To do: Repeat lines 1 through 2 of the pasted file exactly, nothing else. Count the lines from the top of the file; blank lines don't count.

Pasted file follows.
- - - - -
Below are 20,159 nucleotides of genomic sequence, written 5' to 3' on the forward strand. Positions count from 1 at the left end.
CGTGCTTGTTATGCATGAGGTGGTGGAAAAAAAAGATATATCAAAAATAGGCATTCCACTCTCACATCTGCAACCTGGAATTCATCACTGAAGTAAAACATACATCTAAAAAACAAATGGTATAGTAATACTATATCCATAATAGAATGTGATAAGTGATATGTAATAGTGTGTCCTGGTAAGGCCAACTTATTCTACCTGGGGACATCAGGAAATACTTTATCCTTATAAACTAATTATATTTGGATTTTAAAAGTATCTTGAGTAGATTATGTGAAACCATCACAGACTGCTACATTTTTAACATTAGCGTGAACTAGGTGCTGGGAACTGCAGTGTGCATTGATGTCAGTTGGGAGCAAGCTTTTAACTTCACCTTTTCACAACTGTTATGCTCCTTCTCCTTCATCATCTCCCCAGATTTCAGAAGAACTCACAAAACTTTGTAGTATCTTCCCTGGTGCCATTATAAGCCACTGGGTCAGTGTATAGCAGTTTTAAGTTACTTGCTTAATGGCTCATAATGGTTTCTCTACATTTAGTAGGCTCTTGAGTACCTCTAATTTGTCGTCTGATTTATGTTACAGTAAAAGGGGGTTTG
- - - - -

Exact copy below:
Below are 20,159 nucleotides of genomic sequence, written 5' to 3' on the forward strand. Positions count from 1 at the left end.
CGTGCTTGTTATGCATGAGGTGGTGGAAAAAAAAGATATATCAAAAATAGGCATTCCACTCTCACATCTGCAACCTGGAATTCATCACTGAAGTAAAACATACATCTAAAAAACAAATGGTATAGTAATACTATATCCATAATAGAATGTGATAAGTGATATGTAATAGTGTGTCCTGGTAAGGCCAACTTATTCTACCTGGGGACATCAGGAAATACTTTATCCTTATAAACTAATTATATTTGGATTTTAAAAGTATCTTGAGTAGATTATGTGAAACCATCACAGACTGCTACATTTTTAACATTAGCGTGAACTAGGTGCTGGGAACTGCAGTGTGCATTGATGTCAGTTGGGAGCAAGCTTTTAACTTCACCTTTTCACAACTGTTATGCTCCTTCTCCTTCATCATCTCCCCAGATTTCAGAAGAACTCACAAAACTTTGTAGTATCTTCCCTGGTGCCATTATAAGCCACTGGGTCAGTGTATAGCAGTTTTAAGTTACTTGCTTAATGGCTCATAATGGTTTCTCTACATTTAGTAGGCTCTTGAGTACCTCTAATTTGTCGTCTGATTTATGTTACAGTAAAAGGGGGTTTG